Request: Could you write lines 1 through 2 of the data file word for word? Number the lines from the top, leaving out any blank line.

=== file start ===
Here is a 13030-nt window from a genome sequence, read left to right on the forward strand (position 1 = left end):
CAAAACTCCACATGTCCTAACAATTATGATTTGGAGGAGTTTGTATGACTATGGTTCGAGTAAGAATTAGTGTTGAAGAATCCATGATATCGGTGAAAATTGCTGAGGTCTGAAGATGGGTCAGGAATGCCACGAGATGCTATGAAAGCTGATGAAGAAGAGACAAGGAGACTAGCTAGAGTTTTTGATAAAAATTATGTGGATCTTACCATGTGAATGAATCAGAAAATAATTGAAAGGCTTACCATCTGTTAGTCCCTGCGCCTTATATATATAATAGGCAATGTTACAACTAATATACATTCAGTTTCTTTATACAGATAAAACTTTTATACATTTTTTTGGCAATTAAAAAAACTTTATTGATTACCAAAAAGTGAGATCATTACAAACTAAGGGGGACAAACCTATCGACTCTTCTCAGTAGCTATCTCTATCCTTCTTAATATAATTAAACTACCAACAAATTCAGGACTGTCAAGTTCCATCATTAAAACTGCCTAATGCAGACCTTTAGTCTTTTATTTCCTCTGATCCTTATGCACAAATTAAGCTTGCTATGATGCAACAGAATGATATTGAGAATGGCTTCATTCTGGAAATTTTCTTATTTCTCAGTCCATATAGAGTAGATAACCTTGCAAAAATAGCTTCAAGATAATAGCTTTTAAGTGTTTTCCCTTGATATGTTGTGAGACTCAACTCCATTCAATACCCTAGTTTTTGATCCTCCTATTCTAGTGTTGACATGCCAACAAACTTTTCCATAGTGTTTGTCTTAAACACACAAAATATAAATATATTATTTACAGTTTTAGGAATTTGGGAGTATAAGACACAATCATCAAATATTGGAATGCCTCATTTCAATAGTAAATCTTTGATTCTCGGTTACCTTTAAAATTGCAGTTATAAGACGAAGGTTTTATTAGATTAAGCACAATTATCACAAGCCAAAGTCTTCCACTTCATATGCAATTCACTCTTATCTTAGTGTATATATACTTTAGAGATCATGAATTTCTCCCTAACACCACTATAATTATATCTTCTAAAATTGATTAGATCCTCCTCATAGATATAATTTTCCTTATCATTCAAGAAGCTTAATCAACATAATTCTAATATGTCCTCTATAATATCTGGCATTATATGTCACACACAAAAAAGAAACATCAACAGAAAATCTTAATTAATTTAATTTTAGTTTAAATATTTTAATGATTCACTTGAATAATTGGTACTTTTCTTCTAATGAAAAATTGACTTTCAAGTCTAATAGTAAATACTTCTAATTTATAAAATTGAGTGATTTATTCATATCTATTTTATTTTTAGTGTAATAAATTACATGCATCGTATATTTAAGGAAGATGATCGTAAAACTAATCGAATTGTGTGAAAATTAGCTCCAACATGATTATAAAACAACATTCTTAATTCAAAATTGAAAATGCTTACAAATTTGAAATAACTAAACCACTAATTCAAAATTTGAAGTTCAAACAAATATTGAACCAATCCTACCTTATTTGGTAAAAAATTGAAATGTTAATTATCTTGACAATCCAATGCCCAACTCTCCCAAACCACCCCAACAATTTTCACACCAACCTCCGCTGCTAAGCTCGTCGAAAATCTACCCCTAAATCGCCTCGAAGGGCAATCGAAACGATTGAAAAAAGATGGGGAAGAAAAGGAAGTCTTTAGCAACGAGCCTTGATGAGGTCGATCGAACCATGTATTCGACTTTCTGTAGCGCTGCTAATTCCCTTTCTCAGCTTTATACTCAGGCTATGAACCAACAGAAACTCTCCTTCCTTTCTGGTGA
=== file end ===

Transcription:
Here is a 13030-nt window from a genome sequence, read left to right on the forward strand (position 1 = left end):
CAAAACTCCACATGTCCTAACAATTATGATTTGGAGGAGTTTGTATGACTATGGTTCGAGTAAGAATTAGTGTTGAAGAATCCATGATATCGGTGAAAATTGCTGAGGTCTGAAGATGGGTCAGGAATGCCACGAGATGCTATGAAAGCTGATGAAGAAGAGACAAGGAGACTAGCTAGAGTTTTTGATAAAAATTATGTGGATCTTACCATGTGAATGAATCAGAAAATAATTGAAAGGCTTACCATCTGTTAGTCCCTGCGCCTTATATATATAATAGGCAATGTTACAACTAATATACATTCAGTTTCTTTATACAGATAAAACTTTTATACATTTTTTTGGCAATTAAAAAAACTTTATTGATTACCAAAAAGTGAGATCATTACAAACTAAGGGGGACAAACCTATCGACTCTTCTCAGTAGCTATCTCTATCCTTCTTAATATAATTAAACTACCAACAAATTCAGGACTGTCAAGTTCCATCATTAAAACTGCCTAATGCAGACCTTTAGTCTTTTATTTCCTCTGATCCTTATGCACAAATTAAGCTTGCTATGATGCAACAGAATGATATTGAGAATGGCTTCATTCTGGAAATTTTCTTATTTCTCAGTCCATATAGAGTAGATAACCTTGCAAAAATAGCTTCAAGATAATAGCTTTTAAGTGTTTTCCCTTGATATGTTGTGAGACTCAACTCCATTCAATACCCTAGTTTTTGATCCTCCTATTCTAGTGTTGACATGCCAACAAACTTTTCCATAGTGTTTGTCTTAAACACACAAAATATAAATATATTATTTACAGTTTTAGGAATTTGGGAGTATAAGACACAATCATCAAATATTGGAATGCCTCATTTCAATAGTAAATCTTTGATTCTCGGTTACCTTTAAAATTGCAGTTATAAGACGAAGGTTTTATTAGATTAAGCACAATTATCACAAGCCAAAGTCTTCCACTTCATATGCAATTCACTCTTATCTTAGTGTATATATACTTTAGAGATCATGAATTTCTCCCTAACACCACTATAATTATATCTTCTAAAATTGATTAGATCCTCCTCATAGATATAATTTTCCTTATCATTCAAGAAGCTTAATCAACATAATTCTAATATGTCCTCTATAATATCTGGCATTATATGTCACACACAAAAAAGAAACATCAACAGAAAATCTTAATTAATTTAATTTTAGTTTAAATATTTTAATGATTCACTTGAATAATTGGTACTTTTCTTCTAATGAAAAATTGACTTTCAAGTCTAATAGTAAATACTTCTAATTTATAAAATTGAGTGATTTATTCATATCTATTTTATTTTTAGTGTAATAAATTACATGCATCGTATATTTAAGGAAGATGATCGTAAAACTAATCGAATTGTGTGAAAATTAGCTCCAACATGATTATAAAACAACATTCTTAATTCAAAATTGAAAATGCTTACAAATTTGAAATAACTAAACCACTAATTCAAAATTTGAAGTTCAAACAAATATTGAACCAATCCTACCTTATTTGGTAAAAAATTGAAATGTTAATTATCTTGACAATCCAATGCCCAACTCTCCCAAACCACCCCAACAATTTTCACACCAACCTCCGCTGCTAAGCTCGTCGAAAATCTACCCCTAAATCGCCTCGAAGGGCAATCGAAACGATTGAAAAAAGATGGGGAAGAAAAGGAAGTCTTTAGCAACGAGCCTTGATGAGGTCGATCGAACCATGTATTCGACTTTCTGTAGCGCTGCTAATTCCCTTTCTCAGCTTTATACTCAGGCTATGAACCAACAGAAACTCTCCTTCCTTTCTGGTGA